Gerald Stern Poems
- The Dancing In all these rotten shops, in all this broken ...
- Apocalypse Of all sixty of us I am the only one who went to...
- Swan Song A bunch of old snakeheads down by the ...
- The Dog What I was doing with my white teeth exposed like ...
- Day Of Grief I was forcing a wasp to the top of a ...
- Waving Goodbye I wanted to know what it was like before ...
- Another Insane Devotion This was gruesome—fighting over a ham...
Gerald Stern (born February 22, 1925) is an American poet.
Born in Pittsburgh, Pennsylvania, U.S. to Harry and Ida Barach Stern (Polish and Ukrainian immigrants), he was educated in the Pittsburgh Public Schools. Stern studied at the University of Pittsburgh (B.A., 1947) and Columbia University (M.A., in 1949). After receiving his undergraduate degree in English, Stern also served the United States Army Air Corps.
He did post-graduate study at the University of Paris in 1949-50 and spent his twenties living in and traveling between New York City and Europe. At that time he starts to write and publish poetry.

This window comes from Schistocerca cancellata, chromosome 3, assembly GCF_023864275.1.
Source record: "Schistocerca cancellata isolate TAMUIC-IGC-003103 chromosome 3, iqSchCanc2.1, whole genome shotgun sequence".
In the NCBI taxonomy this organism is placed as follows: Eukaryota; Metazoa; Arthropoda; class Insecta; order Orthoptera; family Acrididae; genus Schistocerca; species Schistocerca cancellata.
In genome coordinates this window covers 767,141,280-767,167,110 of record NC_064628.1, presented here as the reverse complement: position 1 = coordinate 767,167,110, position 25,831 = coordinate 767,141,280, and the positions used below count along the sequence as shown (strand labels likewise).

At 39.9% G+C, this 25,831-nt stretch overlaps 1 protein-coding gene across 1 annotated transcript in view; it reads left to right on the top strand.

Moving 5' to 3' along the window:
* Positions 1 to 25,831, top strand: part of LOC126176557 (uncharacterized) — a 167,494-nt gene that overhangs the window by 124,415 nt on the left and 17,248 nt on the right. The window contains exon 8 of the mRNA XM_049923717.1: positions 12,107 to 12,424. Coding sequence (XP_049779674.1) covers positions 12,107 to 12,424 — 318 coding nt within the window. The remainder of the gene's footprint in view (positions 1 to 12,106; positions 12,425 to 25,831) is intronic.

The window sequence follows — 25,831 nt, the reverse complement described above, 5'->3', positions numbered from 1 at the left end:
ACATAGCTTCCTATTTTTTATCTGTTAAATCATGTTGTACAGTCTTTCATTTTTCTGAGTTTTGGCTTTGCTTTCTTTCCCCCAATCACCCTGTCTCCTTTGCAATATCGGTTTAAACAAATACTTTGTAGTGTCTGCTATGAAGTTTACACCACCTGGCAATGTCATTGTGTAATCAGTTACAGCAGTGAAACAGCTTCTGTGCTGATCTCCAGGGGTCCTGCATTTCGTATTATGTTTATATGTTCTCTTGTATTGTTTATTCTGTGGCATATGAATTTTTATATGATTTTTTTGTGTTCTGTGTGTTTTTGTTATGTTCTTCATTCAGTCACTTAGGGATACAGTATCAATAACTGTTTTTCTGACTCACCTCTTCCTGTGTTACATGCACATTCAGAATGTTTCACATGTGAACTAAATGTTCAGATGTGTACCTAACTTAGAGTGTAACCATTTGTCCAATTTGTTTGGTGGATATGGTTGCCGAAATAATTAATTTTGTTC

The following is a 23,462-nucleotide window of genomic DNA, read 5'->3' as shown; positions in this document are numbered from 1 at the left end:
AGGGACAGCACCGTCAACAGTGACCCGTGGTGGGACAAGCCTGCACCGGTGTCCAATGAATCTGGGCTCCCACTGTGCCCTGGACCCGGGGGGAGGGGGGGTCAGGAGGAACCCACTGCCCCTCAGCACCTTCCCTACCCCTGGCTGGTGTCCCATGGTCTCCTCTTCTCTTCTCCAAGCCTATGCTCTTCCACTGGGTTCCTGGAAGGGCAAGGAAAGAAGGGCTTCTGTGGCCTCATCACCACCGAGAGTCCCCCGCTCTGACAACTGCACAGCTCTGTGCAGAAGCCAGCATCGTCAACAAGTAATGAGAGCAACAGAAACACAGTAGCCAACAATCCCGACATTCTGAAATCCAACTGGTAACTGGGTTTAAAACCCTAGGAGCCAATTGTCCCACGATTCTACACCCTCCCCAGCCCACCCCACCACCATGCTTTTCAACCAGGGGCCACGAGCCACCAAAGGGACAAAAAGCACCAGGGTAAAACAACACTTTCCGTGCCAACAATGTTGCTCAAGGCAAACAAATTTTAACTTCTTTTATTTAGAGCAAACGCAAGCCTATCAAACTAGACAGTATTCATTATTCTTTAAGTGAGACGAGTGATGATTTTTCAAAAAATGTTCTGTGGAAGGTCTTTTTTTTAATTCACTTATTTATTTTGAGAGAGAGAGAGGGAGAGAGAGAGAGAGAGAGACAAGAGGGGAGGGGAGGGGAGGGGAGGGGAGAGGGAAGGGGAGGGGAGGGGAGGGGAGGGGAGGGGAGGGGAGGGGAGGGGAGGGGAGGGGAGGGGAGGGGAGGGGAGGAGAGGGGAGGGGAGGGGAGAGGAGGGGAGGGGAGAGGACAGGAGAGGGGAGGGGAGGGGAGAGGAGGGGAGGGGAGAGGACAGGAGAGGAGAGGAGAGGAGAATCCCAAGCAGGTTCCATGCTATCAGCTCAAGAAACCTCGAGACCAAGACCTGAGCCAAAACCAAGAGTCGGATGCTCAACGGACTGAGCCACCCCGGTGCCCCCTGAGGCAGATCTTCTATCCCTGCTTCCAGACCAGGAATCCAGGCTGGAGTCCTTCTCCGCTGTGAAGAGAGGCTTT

His work became widely recognized after the 1977 ... more »
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Comments about Gerald Stern
In all these rotten shops, in all this broken furniture
and wrinkled ties and baseball trophies and coffee pots
I have never seen a post-war Philco
with the automatic eye
nor heard Ravel's "Bolero" the way I did
in 1945 in that tiny living room
on Beechwood Boulevard, nor danced as I did
then, my knives all flashing, my hair all streaming,
my mother red with laughter, my father cupping
his left hand under his armpit, doing the dance
of old Ukraine, the sound of his skin half drum,
half fart, the world at last a meadow,
the three of us whirling and...